Shinji Aramaki's SPACE PIRATE CAPTAIN HARLOCK
Movie review by Dennis D. McDonald
Shinji Aramaki’s SPACE PIRATE CAPTAIN HARLOCK might be the most gorgeous intergalactic space movie I’ve ever seen. The ships, ray guns, explosions, spacesuits, smoke effects, cities, costumes, technology, electronics, and interiors are just breathtaking in their detail, design, and coloration. In some ways the look of this film almost beats out WALL•E.
Unfortunately, the story, dialogue, and character design just don’t reach the level of the CGI, artwork, and motion capture on display here. There’s so much eye candy displayed you almost forget about the labored exposition and hackneyed plot. Plus there are details that seriously detract from the level of realism that’s being attempted. Capt. Harlock’s cape, for example, is constantly swirling and swishing about as he moves around his vast pirate ship; what’s the source of the wind?
I know, I know, this is all based on the Manga which eventually became a cartoon show, but the serious goings-on here — an attempt by Capt. Harlock to “restart” time — aren’t reinforced by such distractions and the cursory attempts at dramatic conflict and character development.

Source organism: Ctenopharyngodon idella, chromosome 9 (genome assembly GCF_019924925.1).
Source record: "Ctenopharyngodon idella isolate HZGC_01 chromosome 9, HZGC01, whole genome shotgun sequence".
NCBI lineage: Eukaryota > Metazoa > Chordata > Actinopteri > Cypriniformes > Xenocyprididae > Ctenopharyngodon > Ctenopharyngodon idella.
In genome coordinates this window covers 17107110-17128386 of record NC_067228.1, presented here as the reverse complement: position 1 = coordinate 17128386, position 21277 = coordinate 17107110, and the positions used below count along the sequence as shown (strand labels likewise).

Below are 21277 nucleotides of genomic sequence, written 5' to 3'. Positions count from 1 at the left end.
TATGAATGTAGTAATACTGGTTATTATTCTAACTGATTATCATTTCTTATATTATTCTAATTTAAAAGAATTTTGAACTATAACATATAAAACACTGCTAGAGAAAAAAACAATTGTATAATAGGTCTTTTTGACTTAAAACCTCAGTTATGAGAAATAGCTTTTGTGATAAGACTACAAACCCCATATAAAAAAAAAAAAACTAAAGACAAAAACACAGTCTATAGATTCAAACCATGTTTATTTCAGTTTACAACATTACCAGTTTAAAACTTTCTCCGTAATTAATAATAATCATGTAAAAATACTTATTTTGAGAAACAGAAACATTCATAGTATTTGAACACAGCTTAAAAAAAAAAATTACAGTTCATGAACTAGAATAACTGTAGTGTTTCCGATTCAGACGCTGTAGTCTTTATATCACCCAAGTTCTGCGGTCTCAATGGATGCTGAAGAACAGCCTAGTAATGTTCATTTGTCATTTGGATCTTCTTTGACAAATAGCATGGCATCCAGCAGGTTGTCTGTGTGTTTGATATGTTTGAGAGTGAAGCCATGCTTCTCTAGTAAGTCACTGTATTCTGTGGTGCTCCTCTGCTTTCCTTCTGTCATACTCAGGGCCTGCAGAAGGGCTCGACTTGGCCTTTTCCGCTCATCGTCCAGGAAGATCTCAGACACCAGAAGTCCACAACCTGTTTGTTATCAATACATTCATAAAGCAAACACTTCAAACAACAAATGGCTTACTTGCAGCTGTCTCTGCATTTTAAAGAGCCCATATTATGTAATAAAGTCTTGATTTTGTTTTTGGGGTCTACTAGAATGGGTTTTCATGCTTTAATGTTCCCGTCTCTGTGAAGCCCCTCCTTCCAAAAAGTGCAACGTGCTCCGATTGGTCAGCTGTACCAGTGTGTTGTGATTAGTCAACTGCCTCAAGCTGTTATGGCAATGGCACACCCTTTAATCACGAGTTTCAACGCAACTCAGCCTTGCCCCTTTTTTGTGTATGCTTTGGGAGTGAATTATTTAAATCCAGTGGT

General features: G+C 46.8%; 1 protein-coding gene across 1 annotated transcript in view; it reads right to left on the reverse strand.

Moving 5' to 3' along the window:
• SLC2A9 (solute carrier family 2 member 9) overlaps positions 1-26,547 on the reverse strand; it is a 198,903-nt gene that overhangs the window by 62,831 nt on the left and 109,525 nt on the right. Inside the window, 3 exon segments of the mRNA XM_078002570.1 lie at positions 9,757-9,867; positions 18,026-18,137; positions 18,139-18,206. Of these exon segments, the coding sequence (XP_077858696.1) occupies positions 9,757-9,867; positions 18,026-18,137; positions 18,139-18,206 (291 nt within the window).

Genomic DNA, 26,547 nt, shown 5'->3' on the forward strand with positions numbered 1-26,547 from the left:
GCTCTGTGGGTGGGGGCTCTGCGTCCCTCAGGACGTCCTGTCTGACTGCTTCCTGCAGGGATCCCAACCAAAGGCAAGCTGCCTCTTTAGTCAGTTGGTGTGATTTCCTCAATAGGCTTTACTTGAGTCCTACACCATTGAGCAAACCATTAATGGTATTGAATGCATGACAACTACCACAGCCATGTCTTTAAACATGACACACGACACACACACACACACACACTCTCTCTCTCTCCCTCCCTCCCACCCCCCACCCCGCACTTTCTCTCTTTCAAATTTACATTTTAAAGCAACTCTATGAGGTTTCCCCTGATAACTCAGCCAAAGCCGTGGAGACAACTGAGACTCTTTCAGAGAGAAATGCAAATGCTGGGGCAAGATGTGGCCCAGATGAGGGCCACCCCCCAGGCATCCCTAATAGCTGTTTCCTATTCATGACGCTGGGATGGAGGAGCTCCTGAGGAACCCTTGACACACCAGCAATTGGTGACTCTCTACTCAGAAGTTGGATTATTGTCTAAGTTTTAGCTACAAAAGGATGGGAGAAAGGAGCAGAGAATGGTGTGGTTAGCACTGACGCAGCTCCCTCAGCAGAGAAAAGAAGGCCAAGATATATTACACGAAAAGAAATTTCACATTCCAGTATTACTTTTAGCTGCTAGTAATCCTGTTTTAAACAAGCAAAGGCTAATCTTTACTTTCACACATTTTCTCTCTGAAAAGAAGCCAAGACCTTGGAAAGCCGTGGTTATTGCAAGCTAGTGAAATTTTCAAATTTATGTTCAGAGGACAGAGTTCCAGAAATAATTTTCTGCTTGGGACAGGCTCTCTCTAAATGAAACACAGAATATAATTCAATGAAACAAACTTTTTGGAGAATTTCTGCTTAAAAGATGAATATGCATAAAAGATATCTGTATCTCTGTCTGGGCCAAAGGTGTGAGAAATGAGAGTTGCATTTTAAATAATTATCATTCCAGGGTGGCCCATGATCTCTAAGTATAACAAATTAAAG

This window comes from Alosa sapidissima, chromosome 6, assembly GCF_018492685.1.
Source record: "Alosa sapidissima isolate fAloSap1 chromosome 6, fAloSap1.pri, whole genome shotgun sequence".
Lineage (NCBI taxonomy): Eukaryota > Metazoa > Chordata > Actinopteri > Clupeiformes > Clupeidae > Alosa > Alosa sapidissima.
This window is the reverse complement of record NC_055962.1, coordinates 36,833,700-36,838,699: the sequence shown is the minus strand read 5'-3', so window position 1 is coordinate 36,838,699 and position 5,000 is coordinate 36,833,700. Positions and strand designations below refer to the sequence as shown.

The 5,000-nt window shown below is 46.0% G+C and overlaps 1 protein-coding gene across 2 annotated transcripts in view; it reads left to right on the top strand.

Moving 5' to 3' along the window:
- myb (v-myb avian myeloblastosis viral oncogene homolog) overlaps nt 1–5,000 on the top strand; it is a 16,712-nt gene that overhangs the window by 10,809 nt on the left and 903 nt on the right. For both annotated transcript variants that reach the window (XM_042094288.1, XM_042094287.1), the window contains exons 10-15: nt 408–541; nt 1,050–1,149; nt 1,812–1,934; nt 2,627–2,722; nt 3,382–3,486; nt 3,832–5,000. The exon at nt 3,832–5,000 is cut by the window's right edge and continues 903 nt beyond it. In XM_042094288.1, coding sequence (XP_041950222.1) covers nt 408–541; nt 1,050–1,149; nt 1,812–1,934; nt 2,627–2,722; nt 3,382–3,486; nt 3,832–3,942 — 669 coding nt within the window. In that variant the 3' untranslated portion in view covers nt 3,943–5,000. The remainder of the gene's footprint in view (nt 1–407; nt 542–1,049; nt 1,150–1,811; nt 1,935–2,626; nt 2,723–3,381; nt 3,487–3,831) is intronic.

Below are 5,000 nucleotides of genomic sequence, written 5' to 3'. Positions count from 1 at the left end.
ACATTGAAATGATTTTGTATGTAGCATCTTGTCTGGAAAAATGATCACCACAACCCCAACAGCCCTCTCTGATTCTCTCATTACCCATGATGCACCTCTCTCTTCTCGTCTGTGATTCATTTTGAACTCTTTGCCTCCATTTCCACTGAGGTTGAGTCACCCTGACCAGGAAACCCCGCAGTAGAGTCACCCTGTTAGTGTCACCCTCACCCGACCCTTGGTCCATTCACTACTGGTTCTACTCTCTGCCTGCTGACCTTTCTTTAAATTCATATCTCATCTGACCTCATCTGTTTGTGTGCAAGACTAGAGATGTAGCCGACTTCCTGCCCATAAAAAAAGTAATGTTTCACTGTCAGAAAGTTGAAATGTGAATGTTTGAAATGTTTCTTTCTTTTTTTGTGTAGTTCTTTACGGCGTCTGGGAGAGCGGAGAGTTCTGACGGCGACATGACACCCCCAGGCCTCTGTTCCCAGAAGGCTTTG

Don’t get me wrong, I enjoyed the movie and watched it once in English and once in Japanese with English subtitles (the Japanese version is better). But I’m disappointed that so much incredible art and design work has been devoted to stiff characters and a plot replete with conflicts and themes we’ve seen so many times before. If you’re going to pull out all the stops with art, design, and CGI, why not do something original and creative?
Character wise there are probably too many subplots and back stories to handle adequately. For example, there’s a terrific scene where Harlock and an ethereal female alien sit at opposite ends of a long dinner table and drink wine from fancy goblets. For a second I thought some light was going to be shed on the relationship between Harlock and this sensuous alien — “the last of her race” — who handles Harlock’s mysterious time-defying “dark matter engine.” But the scene is over too soon and we’re none the wiser about the relationship.
Facial expressions on even the main characters are, unfortunately, in the “uncanny valley” class. It would have been nice had more attention been paid to the characters’ facial animation; with the latest Planet of the Apes we see what is possible there.
Anyway, the movie does offer visual delights aplenty and the music is effective and appropriate. Just don’t expect to take the story very seriously.
Review copyright (c) 2014 by Dennis D. McDonald